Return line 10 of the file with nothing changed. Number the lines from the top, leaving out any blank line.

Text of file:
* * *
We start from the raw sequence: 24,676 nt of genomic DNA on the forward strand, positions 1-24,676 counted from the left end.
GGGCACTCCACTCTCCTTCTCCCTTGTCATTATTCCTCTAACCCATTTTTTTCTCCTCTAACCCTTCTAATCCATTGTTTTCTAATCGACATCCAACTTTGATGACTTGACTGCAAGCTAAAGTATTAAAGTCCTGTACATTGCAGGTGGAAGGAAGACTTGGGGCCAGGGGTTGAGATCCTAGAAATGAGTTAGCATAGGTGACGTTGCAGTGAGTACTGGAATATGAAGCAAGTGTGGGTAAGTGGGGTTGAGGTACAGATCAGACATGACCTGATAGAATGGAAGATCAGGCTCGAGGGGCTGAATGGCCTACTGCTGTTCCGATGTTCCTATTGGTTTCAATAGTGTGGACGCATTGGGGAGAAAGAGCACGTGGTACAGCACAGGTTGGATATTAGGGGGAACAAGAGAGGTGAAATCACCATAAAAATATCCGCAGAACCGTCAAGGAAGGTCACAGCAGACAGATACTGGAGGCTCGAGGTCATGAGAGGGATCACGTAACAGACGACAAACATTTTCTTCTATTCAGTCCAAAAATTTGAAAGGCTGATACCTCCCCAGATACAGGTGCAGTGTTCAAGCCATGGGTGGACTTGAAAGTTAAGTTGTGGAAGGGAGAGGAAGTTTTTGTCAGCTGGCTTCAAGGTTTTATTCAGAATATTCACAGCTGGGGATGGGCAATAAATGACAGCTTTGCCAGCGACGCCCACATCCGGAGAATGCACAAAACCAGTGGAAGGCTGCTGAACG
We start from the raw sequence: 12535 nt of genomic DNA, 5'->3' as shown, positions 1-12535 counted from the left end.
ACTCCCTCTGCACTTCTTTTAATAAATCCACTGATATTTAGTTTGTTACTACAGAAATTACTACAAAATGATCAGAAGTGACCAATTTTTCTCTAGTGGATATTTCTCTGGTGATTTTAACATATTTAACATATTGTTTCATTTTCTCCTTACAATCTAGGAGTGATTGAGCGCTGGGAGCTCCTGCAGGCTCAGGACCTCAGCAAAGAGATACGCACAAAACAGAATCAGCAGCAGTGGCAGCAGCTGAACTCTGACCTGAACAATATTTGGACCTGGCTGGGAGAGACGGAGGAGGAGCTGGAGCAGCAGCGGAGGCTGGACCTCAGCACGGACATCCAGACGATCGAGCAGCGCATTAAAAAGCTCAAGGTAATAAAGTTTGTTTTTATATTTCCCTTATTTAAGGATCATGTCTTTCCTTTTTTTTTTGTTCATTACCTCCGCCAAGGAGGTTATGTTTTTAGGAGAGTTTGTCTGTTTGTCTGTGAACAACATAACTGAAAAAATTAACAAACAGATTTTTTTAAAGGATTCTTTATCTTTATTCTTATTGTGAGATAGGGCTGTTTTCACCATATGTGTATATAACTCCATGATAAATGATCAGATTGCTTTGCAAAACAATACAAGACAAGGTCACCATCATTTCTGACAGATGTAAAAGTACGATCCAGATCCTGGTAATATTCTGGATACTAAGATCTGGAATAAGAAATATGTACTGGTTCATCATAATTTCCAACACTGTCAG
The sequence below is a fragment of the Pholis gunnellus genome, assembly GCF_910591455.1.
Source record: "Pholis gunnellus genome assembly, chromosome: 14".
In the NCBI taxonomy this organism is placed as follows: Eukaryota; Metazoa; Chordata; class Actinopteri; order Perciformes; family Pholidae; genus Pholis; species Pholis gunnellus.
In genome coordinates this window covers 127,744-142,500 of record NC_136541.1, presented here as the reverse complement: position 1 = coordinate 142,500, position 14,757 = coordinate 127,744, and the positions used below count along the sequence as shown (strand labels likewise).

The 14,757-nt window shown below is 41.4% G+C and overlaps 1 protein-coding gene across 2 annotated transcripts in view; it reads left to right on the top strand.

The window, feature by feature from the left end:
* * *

The window, feature by feature from the left end: